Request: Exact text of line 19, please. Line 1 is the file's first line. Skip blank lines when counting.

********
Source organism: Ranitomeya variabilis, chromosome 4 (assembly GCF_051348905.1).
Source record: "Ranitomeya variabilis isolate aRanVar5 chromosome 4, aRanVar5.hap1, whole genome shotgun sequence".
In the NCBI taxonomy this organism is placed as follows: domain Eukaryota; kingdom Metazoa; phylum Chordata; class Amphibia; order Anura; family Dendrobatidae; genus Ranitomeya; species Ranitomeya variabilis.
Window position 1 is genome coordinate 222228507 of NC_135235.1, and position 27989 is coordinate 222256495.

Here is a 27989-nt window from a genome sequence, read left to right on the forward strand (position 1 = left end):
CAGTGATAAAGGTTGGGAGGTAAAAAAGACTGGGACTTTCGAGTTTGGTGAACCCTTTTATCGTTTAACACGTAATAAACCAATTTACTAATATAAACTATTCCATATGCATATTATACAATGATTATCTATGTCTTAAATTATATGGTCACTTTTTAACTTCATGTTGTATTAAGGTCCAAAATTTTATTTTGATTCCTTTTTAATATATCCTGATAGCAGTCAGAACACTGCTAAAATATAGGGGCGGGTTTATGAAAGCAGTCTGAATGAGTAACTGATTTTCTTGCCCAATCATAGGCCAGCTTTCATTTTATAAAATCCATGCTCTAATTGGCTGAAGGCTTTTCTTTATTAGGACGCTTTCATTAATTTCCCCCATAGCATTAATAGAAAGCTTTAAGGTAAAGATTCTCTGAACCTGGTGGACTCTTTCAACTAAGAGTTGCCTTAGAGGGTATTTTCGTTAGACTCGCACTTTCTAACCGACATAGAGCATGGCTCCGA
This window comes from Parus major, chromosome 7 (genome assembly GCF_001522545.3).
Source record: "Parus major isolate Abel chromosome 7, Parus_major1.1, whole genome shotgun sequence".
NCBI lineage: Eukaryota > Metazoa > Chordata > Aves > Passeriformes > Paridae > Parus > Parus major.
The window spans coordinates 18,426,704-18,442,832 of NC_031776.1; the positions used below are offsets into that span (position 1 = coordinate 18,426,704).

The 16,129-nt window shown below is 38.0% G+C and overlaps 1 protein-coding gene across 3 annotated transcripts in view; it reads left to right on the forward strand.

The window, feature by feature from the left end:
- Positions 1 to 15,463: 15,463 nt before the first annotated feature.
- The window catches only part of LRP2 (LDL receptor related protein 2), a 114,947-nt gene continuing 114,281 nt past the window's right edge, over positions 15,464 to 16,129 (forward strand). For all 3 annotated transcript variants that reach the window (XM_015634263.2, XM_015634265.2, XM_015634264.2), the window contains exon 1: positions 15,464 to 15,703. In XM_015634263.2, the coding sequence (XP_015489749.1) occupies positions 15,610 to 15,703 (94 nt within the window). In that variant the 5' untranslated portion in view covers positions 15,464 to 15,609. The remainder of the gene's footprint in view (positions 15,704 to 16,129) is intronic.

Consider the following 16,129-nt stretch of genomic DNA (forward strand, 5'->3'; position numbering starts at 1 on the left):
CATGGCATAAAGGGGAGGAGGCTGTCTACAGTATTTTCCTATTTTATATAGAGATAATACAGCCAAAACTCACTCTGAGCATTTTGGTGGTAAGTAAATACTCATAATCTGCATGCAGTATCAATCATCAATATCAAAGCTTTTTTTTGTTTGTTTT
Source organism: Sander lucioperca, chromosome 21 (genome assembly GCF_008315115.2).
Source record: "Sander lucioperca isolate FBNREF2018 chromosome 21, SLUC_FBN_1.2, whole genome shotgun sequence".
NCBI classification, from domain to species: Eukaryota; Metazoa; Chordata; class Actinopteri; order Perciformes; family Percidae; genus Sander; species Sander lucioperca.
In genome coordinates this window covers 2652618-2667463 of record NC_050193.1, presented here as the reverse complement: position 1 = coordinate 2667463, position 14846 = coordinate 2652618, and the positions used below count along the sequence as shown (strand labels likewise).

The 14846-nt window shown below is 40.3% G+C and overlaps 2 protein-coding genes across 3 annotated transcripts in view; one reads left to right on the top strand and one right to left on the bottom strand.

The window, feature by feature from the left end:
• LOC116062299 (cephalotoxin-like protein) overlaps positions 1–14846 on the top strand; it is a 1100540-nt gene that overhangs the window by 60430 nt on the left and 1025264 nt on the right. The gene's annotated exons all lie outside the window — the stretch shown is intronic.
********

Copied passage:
NCBI classification, from domain to species: Eukaryota; Metazoa; Chordata; class Actinopteri; order Perciformes; family Percidae; genus Sander; species Sander lucioperca.